Yeah, but she also knows he's a valued and passion-inducing partner and the advances of another woman may be a social proof. You presume she values a guarantee of fidelity more than the prospect of winning it. That might not always be the case. I don't want to delve too deeply into dangerous waters but perhaps men and women value challenges equally. The prize may be different, but the hunt might be just as envigorating.

I will now stop talking before I dig this hole any deeper. :-)

JH writes:

7s marry 7s, 2s marry 2s, and 10s marry 10s. There is usually some wiggle room where, say, a 6 will marry a 5. But, it seems when there is a point differential, the woman is typically higher. I think part of it is a woman's extra emphasis on personality, kindness, and other things outside of looks. But, this could also provide another possibility. Men generally don't marry down; they either marry an equal or someone higher. So, that limits "the best" a woman can acquire. If a 7 woman knows no 8s, 9s, or 10s are in her marriage future, she knows a 7 is the best she can do. If she goes a while without finding a good match in the 7 pool, she then expands her pool by including 6s and maybe some high 5s. So, in a strange twist, women may marry down in order to obtain the best. When they do that, a 7 may eventually come into her life and become the new best. So long 6, here are the divorce papers.

R.A.W. writes:

Oh oh! If I'm sexually successful with women and write cynical things based on my experience therefrom, can I also get an official Tyler Cowen Stamp of Evil (tm)?

Seriously, he seems to use the word to denote "things of which I must publicly disapprove, but that I find are too topical, popular, and personally interesting to me to outright ignore".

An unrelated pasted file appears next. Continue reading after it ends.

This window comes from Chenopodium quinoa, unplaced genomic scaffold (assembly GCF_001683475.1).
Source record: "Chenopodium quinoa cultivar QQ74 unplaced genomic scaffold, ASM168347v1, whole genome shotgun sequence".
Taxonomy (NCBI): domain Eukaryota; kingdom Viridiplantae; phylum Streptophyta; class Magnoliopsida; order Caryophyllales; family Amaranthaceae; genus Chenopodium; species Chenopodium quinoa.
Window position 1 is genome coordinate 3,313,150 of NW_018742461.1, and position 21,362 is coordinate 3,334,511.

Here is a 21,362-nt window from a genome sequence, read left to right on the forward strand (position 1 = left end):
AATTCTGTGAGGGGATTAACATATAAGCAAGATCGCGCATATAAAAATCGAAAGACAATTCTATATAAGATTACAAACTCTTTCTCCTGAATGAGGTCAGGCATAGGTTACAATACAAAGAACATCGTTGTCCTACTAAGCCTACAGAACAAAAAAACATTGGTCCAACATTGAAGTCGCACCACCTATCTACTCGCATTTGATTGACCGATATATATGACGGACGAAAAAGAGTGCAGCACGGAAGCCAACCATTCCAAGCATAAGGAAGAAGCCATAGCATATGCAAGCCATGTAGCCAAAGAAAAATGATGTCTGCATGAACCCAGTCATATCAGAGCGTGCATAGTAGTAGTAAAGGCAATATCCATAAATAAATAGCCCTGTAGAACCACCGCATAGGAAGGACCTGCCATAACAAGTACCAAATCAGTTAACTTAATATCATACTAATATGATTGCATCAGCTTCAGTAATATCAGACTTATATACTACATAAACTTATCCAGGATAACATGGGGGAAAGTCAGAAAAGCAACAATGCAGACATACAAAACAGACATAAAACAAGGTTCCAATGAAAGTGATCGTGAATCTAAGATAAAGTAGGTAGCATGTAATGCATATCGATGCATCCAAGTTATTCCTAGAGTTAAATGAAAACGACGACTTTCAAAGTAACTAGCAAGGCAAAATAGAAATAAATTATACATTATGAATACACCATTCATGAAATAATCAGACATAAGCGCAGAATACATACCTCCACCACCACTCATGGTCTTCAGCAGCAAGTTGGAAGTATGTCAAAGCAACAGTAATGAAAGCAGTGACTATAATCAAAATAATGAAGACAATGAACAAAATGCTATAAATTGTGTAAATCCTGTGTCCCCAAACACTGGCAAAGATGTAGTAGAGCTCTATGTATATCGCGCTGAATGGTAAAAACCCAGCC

Perhaps I am too quick to condemn Mr. Cowen in particular, after all, a quick summary of the evening news will show that the average news viewer at least finds evil to be fascinating.

Rimfax writes:

Yet another opportunity to link to Baumeister's Is There Anything Good About Men? which touches on female hypergamous behavior in the context of reproductive selection in humans.

Billy writes:

How many women do you think find out about the other woman and then initiate the divorce without a backup plan?

The Cupboard Is Bare writes:

"Men may have a tendency to seek sexual variety, but women have simple tastes in the manner of Oscar Wilde: They are always satisfied with the best."

All I can say is, "Be careful what you wish may get it."

Sometimes "the best" comes with its own set of baggage...such as a high-maintenance ego, which is in constant need of validation.

It's just an opinion, but I think that the person who makes a sincere effort to be the best is frequently a better choice than someone who believes they are the best.

Jason Malloy writes:

Correct application; most men who cheat report that they are happily married, while very few women who cheat are happy with their husband.

(NB - Women initiate about 70% of dating break-ups as well).

A couple of months ago, I calculated that about 42% of divorces are due to women "trading up," and 23% are due to men trading up.

MNL writes:

While I agree with the conclusion (that women are hypergamous) there's got to be more to it than just this to explain the higher ratio of women who initiate divorce. Why must a woman RELINQUISH her marriage to begin a new, largely exclusive relationship with a better man (hypergamy)? Much like a man, a married, albeit dissatisfied, hypergamous woman could easily maintain an exclusive sexual relationship with her new better, "alpha" man--while giving a cold shoulder to her marriage partner and marriage certificate. In this case, the only difference between her and her married (on paper) polygamous husband need be that his partners are MANY.

I think that relaxed and female-favored divorce laws and state-enforced child support are the tipping factor. No doubt women are naturally hypergamous and men are naturally polygamous. But it's the structure of today's divorce laws that give women more benefits than men following a divorce. It's not only our polygamous/hypergamous natures but also economic incentives that helps explain the different divorce initiation rates across the sexes.

nuna yerbiz writes:

My understanding is that many married women will seek out an outside alpha male for his genes, knowing that he won't stick around. The more loyal beta male will stay and support her and her children, unknowingly raising another man's child. One theory is that this is the root cause of paternal discrepancy.